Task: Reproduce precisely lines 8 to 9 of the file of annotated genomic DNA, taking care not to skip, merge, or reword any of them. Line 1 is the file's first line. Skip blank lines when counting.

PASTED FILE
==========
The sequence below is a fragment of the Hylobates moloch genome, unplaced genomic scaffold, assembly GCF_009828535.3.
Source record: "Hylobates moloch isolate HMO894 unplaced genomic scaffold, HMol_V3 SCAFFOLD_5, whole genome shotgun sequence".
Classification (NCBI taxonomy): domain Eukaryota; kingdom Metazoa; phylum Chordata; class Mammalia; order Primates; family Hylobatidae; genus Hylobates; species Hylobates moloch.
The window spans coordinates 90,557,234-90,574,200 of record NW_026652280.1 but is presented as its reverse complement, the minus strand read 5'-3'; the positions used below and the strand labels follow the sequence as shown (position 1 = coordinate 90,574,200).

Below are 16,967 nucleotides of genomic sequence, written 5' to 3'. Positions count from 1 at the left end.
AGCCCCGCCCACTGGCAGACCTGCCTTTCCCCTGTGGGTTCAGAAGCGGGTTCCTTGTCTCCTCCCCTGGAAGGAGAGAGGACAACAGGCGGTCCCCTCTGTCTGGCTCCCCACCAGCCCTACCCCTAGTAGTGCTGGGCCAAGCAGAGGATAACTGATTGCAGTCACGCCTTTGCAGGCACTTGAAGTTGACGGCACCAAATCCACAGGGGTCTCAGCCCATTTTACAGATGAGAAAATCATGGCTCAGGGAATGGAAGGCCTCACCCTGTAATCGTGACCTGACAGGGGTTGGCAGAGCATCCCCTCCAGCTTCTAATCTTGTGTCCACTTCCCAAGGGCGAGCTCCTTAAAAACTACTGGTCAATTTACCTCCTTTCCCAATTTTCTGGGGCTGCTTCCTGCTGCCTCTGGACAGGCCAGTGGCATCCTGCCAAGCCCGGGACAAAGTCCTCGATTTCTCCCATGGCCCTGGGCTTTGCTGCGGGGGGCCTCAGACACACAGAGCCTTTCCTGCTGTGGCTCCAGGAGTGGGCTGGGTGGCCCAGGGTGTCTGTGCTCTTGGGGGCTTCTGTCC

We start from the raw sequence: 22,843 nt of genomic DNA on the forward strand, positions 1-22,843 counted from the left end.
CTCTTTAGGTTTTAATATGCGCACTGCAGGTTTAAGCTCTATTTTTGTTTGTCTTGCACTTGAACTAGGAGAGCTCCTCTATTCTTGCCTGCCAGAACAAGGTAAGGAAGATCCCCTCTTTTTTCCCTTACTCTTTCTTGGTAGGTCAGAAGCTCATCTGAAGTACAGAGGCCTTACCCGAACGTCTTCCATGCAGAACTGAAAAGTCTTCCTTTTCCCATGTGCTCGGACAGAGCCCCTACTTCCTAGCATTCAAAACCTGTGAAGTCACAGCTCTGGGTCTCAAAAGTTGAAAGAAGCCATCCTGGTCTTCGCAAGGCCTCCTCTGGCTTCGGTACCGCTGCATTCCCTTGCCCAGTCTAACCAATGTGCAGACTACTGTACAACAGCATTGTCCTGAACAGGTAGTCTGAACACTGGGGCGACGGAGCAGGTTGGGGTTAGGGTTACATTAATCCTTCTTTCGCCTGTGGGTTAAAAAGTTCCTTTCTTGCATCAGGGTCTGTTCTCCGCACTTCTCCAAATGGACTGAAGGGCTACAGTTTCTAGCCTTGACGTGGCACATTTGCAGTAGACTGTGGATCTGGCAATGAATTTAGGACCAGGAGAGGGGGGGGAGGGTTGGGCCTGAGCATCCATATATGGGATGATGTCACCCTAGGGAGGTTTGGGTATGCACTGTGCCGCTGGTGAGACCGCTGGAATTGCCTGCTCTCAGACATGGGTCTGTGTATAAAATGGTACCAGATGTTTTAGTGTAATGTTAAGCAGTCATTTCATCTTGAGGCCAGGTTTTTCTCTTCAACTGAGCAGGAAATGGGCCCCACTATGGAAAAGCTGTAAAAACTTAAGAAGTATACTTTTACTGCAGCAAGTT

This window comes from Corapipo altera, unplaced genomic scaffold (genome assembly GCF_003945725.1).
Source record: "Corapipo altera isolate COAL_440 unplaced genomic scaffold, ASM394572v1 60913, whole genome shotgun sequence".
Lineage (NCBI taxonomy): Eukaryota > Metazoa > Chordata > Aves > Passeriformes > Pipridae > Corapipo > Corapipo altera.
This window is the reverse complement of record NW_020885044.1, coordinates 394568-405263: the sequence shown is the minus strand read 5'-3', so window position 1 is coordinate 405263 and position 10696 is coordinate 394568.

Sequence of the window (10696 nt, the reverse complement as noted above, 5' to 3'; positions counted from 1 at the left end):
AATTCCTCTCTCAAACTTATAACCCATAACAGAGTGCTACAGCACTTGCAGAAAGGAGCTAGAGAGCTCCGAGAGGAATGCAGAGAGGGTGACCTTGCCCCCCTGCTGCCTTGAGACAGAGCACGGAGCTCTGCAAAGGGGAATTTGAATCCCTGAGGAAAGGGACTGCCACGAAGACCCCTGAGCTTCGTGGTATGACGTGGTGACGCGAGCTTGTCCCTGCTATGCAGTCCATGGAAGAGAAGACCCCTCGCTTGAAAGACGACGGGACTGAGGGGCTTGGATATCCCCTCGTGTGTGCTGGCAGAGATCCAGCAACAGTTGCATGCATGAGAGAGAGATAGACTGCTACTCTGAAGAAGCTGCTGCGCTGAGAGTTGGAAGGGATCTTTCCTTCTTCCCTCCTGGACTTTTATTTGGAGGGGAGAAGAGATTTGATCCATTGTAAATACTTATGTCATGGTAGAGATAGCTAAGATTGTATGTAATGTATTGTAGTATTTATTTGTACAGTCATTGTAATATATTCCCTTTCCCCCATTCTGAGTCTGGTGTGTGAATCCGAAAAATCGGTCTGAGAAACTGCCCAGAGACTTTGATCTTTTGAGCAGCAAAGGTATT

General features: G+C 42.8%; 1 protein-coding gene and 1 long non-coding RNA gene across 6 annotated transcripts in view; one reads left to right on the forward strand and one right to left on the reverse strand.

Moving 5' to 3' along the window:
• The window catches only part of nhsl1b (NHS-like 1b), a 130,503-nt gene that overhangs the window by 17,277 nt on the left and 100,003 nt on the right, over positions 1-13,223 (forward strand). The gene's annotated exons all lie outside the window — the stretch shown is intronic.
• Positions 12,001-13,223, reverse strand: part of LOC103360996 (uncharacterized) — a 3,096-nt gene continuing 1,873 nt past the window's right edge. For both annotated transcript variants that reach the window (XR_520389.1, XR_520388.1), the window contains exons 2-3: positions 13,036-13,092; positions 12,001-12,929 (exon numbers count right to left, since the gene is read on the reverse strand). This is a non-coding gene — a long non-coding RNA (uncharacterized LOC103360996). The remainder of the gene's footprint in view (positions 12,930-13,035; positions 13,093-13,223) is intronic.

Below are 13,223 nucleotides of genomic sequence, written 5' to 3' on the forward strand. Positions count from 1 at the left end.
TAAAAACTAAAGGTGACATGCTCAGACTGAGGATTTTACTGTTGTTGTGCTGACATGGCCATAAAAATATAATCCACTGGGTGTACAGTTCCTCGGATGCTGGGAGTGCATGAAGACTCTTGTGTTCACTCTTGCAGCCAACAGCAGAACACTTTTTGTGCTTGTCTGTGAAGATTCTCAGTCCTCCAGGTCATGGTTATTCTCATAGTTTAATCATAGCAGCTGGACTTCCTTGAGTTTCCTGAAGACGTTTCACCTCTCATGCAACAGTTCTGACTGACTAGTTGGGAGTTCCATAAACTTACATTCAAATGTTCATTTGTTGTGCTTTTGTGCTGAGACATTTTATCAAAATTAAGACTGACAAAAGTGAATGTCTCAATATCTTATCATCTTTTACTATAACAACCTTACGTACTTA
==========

CTCTTTAGGTTTTAATATGCGCACTGCAGGTTTAAGCTCTATTTTTGTTTGTCTTGCACTTGAACTAGGAGAGCTCCTCTATTCTTGCCTGCCAGAACAAGGTAAGGAAGATCCCCTCTTTTTTCCCTTACTCTTTCTTGGTAGGTCAGAAGCTCATCTGAAGTACAGAGGCCTTACCCGAACGTCTTCCATGCAGAACTGAAAAGTCTTCCTTTTCCCATGTGCTCGGACAGAGCCCCTACTTCCTAGCATTCAAAACCTGTGAAGTCACAGCTCTGGGTCTCAAAAGTTGAAAGAAGCCATCCTGGTCTTCGCAAGGCCTCCTCTGGCTTCGGTACCGCTGCATTCCCTTGCCCAGTCTAACCAATGTGCAGACTACTGTACAACAGCATTGTCCTGAACAGGTAGTCTGAACACTGGGGCGACGGAGCAGGTTGGGGTTAGGGTTACATTAATCCTTCTTTCGCCTGTGGGTTAAAAAGTTCCTTTCTTGCATCAGGGTCTGTTCTCCGCACTTCTCCAAATGGACTGAAGGGCTACAGTTTCTAGCCTTGACGTGGCACATTTGCAGTAGACTGTGGATCTGGCAATGAATTTAGGACCAGGAGAGGGGGGGGAGGGTTGGGCCTGAGCATCCATATATGGGATGATGTCACCCTAGGGAGGTTTGGGTATGCACTGTGCCGCTGGTGAGACCGCTGGAATTGCCTGCTCTCAGACATGGGTCTGTGTATAAAATGGTACCAGATGTTTTAGTGTAATGTTAAGCAGTCATTTCATCTTGAGGCCAGGTTTTTCTCTTCAACTGAGCAGGAAATGGGCCCCACTATGGAAAAGCTGTAAAAACTTAAGAAGTATACTTTTACTGCAGCAAGTT

This window comes from Corapipo altera, unplaced genomic scaffold (genome assembly GCF_003945725.1).